So fascinated was I with this interesting "new" cinema I had come across that I began to seek it out. I recall distinctly perusing the TV guide, even keeping my eye on the local Spanish speaking station, channel 47, and hitting pay dirt when they showed Santo En La Venganza De La Momia (1967). Bear in mind I don't speak a word of Spanish, but what did I care, here was my first exposer to Mexico's equivalent of Superman, Santo, and his battle with the Aztec Mummy, which concludes in a disappointing manner when the mummy is revealed to be some jerk in disguise, none the less, a very engaging piece of cinema. The scenes involving the phoney mummy stalking a group of treasure hunters is indeed very spooky, and the mummy using a bow and arrow for a weapon indeed add an interesting twist to the proceedings. These where the grand old days of the early seventies, everything seemed so innocent and cozy to me, then came the eighties, and out went my innocence and the security I was so used to.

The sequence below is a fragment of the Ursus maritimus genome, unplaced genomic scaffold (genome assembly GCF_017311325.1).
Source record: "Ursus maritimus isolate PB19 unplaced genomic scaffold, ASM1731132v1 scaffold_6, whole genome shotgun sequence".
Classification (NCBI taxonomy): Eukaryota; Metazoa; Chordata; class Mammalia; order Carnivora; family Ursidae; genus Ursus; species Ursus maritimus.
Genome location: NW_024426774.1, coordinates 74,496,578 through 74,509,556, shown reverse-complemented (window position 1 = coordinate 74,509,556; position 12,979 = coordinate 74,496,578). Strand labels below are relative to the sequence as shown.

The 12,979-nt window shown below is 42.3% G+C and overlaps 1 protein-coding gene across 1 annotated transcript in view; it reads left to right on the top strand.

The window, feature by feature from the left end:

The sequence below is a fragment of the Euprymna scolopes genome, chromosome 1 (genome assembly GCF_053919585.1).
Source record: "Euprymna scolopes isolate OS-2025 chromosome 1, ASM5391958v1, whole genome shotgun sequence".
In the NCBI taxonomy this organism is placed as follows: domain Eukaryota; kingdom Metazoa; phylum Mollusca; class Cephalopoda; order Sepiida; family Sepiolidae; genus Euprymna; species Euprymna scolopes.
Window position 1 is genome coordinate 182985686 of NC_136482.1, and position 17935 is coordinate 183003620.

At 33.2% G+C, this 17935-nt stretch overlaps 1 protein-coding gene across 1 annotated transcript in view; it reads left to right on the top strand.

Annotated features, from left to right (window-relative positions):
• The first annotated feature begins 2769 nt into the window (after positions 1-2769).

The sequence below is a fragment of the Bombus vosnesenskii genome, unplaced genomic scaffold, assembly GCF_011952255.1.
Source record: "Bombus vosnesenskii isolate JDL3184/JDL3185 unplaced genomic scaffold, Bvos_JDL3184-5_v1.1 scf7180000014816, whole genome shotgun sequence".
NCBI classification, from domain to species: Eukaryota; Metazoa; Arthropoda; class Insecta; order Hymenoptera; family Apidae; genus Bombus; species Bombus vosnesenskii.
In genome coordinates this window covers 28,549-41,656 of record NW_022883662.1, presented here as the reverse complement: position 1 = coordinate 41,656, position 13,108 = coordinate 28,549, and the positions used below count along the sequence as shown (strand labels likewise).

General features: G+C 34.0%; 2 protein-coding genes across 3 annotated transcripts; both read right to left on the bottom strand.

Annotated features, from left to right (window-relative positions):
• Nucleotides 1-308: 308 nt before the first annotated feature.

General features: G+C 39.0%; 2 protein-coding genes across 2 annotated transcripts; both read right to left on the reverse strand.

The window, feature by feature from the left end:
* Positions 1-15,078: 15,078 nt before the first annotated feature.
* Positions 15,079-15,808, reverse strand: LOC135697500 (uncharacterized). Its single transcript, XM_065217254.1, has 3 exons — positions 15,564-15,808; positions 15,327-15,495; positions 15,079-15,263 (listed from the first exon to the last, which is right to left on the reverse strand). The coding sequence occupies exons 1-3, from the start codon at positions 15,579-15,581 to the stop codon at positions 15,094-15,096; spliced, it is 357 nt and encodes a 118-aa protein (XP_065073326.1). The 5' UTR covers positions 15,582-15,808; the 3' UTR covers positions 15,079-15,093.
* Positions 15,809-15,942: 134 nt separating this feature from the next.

In the early eighties, I was busy perusing the local theatres, watching such garbage as The Prowler (1981), Nightmare (1981), as well as early guinea gore like Gates of Hell (1984) and House By The Cemetery (1984). There was so much good trash coming out in the theatre, that it was likely I'd attend a picture three or four times a week. Now, two very interesting things happened in the early eighties. Number one, Rene Cardona Sr's NIGHT OF THE BLOODY APES (1969) was re-released to theatres in '82. The interesting thing is that I DID NOT get to see it! Why, you may ask? Well, for one, the title. It's true, I could not talk a single friend in to attending this film with me, then , when my gal friend and I went to a matinee show of some other flick that was sold out, I noticed that NOTBA was playing, and I tried like mad to convince her to go. When she would not relent, I asked her why. And all she said was "that title, I hate it". What the fuck! By the time I was ready to go it alone, the flick was gone. And to add insult to injury, when the film finally came to video in the mid eighties, I wanted to rent it, but my pal, Paul Richichi, did not, and when broached about why, he relented "I don't like the title", and "the guy on the box reminds me of my wife's cousin". The guy on the box was the apeman from the film! Well, I finally rented it myself one day, and just as I was about to watch it, Richichi popped over, ended up watching it, loved it, and needless to say it's now one of his favorite films. Hence, never judge a book by it's cover. For the lame among you, NOTBA is an example of Mexi-cinema totally out of control, a flick that Cardona shot two alternate versions of, a soft version for the general public, and a harder version for overseas. It was the harder version that hit these shores in '72, and rumor has it that the American distributer spiced it up with extra sex and violence as well. And because of the gore quota, this film made for a natural re-release choice during the early gore soaked eighties. On top of that, our local cable station gave us the U.S.A. network, which, on Saturday afternoons, gave us Commander U.S.A., some idiot in a cape who liked like Pat Harrington, had a face painted on his pinky which he called "his friend Lefty", and showed many God awful horror movies. On this station I saw THE VAMPIRES COFFIN (1958) the classic sequel to the equally classic THE VAMPIRE (1957). Again, producer Abel Salazar appears as the unwilling hero, fighting Count Lavud (German Robles), a noble man from Europe who sports a Jewish star on his coffin. Salazar plays his role for laughs, coming off like a dime store version of Bob Hope. The visual effects in this flick rock, highlighted at the end when Salazar and Robles do battle. Robles appears and disappears, finally getting staked while in the form of a monsterous bat! Director Fernando Mendez has so much talent that he makes up for the rest of the talentless directors in the united states. Basically, the Commandeer showed the bulk of the Mexican horrors, but I had a girlfriend at this point and was much more interested in getting blowjobs rather than watching these films, which in a way was a shame, cause the films are no longer shown on TV and blowjobs are a dime a dozen.